The Bank Swallow is an Amazing Tiny Bird
Stan Tekiela, naturalist and wildlife photographer, shares with us some little-known facts about the Bank Swallow, also known as LBJ. Find out why.
In any profession there is often a lot of jargon with acronyms thrown around to express a point or avoid using long, cumbersome names. In the bird world, there are a ton of these, such as GHO standing for Great Horned Owl. In fact, there is an official abbreviation for all 10,000-plus species of birds in the world. However, there is one particular abbreviation that I like to use while leading birding trips. That abbreviation is LBJ, and for those of you in my age category, I am not referring to Lyndon Baines Johnson, the 36th President of the United States. No, when I use the term LBJ for birding, it is meant to be a funny, catch-all phrase that stands for Little Brown Jobbie, which describes just about any small brown bird.
I was recently photographing a Bank Swallow (Riparia riparia) nesting colony, which is a good example of an LBJ bird. These little brown jobbies really don’t have any outstanding colors or patterns. They don’t have a distinctive shape or flight pattern, so they are the quintessential LBJ.
For all its lack of physical characteristics, the Bank Swallow is a very remarkable bird. It is one of the most widespread birds in the world. They are found in the whole of Europe and the Mediterranean regions, along with North America, South America, Africa, and the Indian Subcontinent. In these other regions they are often called Sand Martins or Collared Sand Martins; however, they are called Bank Swallows in North America.
Bank Swallows nest in colonies of upwards of several hundred individuals and, just like their name implies, they nest in small cavities in an earthen bank. This colony had perhaps 100-plus small cavities in a very tall bank. To capture some images, I needed to climb up the outside of the bank and look over the edge. Sounds simple enough, right? Fortunately, the hillside next to the bank was heavily wooded but extremely steep. I had about 35 pounds of camera gear and a portable blind to drag along with me.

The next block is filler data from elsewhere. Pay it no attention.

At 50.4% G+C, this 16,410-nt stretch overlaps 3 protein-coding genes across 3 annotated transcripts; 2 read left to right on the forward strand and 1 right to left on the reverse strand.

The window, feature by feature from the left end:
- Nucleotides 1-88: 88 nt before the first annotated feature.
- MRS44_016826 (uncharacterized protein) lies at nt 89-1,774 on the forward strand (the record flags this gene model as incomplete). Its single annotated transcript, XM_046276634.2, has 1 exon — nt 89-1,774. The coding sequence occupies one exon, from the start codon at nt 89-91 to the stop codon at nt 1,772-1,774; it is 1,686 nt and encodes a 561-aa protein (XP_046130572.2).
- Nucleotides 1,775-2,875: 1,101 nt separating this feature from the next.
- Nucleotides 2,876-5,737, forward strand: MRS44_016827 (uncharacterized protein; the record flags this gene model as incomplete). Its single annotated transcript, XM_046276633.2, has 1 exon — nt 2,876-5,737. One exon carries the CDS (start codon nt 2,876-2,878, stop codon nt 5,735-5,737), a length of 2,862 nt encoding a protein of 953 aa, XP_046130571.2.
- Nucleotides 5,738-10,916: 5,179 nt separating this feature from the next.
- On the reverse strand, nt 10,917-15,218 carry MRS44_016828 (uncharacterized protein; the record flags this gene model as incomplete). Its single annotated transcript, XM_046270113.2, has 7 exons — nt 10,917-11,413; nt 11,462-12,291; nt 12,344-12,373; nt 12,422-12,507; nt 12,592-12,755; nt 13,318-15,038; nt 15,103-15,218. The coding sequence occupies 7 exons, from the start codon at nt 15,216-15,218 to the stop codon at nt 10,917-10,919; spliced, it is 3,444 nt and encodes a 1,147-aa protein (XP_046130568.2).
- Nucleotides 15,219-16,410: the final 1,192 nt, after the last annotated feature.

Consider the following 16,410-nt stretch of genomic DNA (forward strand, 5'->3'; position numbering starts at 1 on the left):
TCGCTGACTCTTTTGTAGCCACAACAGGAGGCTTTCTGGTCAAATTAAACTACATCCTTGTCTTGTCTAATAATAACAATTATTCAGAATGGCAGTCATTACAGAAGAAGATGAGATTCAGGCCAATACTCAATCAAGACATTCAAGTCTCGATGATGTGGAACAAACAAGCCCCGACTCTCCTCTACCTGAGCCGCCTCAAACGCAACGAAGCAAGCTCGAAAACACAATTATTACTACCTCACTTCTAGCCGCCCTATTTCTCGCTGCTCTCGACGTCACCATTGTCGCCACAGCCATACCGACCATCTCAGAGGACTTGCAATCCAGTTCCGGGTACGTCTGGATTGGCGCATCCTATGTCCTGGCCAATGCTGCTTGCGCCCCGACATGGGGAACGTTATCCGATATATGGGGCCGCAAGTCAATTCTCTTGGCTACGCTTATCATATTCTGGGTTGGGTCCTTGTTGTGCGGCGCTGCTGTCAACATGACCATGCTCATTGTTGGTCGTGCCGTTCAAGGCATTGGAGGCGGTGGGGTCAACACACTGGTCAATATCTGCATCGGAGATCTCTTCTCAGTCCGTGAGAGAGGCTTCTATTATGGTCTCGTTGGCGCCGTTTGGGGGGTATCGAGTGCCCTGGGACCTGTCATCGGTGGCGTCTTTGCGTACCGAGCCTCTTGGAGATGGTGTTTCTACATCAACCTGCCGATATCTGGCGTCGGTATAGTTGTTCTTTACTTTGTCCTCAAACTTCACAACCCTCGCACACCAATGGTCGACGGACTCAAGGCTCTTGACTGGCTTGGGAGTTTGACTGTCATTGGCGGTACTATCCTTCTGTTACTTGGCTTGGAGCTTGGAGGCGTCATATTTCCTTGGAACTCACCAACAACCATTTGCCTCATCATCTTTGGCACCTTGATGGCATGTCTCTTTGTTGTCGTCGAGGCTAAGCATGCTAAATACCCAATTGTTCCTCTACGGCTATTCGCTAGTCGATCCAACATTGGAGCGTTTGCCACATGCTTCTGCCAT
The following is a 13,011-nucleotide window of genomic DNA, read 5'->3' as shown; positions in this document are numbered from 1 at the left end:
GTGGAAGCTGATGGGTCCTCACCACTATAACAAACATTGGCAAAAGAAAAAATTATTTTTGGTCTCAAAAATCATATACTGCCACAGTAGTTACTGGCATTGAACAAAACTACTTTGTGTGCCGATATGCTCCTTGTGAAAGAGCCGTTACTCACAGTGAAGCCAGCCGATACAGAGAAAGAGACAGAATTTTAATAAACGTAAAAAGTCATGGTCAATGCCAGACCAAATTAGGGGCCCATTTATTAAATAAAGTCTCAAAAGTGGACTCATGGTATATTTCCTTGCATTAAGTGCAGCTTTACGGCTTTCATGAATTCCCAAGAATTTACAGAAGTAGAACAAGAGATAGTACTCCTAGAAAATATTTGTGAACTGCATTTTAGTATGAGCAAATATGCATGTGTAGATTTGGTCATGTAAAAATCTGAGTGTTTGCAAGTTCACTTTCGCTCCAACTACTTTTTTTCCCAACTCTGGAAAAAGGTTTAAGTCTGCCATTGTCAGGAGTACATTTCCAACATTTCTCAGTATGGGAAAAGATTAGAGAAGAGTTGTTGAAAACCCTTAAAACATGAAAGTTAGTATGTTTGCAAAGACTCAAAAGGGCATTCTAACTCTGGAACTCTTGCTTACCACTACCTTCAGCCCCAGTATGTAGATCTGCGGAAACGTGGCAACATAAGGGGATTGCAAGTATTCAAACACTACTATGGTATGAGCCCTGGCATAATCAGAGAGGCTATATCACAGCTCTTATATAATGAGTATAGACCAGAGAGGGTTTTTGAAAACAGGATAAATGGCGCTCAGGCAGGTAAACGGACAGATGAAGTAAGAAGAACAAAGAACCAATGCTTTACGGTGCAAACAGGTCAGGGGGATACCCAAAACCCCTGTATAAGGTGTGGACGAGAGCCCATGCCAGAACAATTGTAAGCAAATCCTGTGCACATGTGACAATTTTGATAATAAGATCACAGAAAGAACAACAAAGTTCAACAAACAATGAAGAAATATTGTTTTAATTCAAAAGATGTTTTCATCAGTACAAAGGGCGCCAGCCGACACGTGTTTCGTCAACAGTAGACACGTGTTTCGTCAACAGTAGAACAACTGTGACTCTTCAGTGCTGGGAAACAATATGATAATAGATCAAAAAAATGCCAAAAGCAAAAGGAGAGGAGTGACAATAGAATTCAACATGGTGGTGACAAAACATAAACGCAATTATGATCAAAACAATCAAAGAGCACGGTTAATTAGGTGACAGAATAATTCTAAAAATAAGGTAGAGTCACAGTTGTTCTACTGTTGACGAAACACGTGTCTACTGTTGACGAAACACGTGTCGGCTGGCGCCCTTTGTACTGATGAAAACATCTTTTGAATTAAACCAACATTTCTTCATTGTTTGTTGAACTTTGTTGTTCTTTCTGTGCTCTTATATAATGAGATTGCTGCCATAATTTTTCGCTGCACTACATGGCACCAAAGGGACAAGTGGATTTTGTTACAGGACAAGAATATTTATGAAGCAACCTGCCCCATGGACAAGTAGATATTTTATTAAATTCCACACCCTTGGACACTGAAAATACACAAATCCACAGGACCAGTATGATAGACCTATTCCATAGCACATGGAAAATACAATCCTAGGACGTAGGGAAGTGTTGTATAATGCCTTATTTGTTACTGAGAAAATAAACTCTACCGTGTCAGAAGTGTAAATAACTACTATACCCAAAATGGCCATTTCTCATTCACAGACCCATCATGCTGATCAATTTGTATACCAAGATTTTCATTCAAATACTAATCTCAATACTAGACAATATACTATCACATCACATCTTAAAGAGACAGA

Thank goodness for the trees growing on the side of the hill because the ground was so steep that I needed to wedge myself behind the tree trunks to stop myself from tumbling back down the hill. Once I got up high enough, I made my way over to the edge of the bank, which gave me a clear view of the nesting colony. I set up my fabric blind and wedged myself between the ground and an 8-inch-diameter tree. The only thing holding me there was the tree. Without it I would have slid right down the hill.
Like all swallow species, these birds are highly migratory and spend their winters in warm tropical places in South America. I find it amazing that a 4-inch-long bird flies from the tropics of South America to northern states just to nest, raise its young, then turn around and fly back.
But what is really amazing is the fact that these tiny birds excavate their own nesting chamber. They need particular soil types to nest in and the colonies are almost always found near large bodies of water such as rivers. I watched these delicate little birds land on the vertical face of an 80-foot exposed bank and use their tiny beaks and feet to slowly scratch and claw at the soil. To me, it looked like this speck of a bird was trying to move a mountain.
Eventually, after several days of battling the mountain, each bird would have carved a slight depression where it could land and continue the monumental task. Finally, they would have a small cavity dug out where they could lay their eggs. The cavity ranges from several inches deep upwards of 4 feet deep. I just can’t imagine these delicate birds being able to move that much sand and dirt to excavate a cavity that is 4 feet deep.
At the end of their nesting chamber, the birds will gather up a few rootlets and a feather or two to make a nest. They will lay about 4 eggs before the female starts to incubate.
Bank Swallows are insect eaters. They catch their meals on the wing, concentrating on the smaller insects such as gnats. They spend a large part of their day flying around catching food before returning to the colony. Each time I would watch them fly back to the colony I couldn’t help but think how amazing these tiny birds are.
If you enjoyed Stan’s post about Great Horned Owls, you may enjoy one of his amazing nature books: Majestic Eagles, Wild Birds, or Backyard Birds: Welcomed Guests at our Gardens and Feeders.
You can follow Stan on Facebook and Twitter, or contact him via his web page. Stan’s nationally syndicated NatureSmart Column appears in more than 25 cities spanning 5 states (Minnesota, Wisconsin, Michigan, Illinois, and Pennsylvania) and is circulated to more than 750,000 readers.
For more stories about wildlife and nature, sign up for our newsletter now!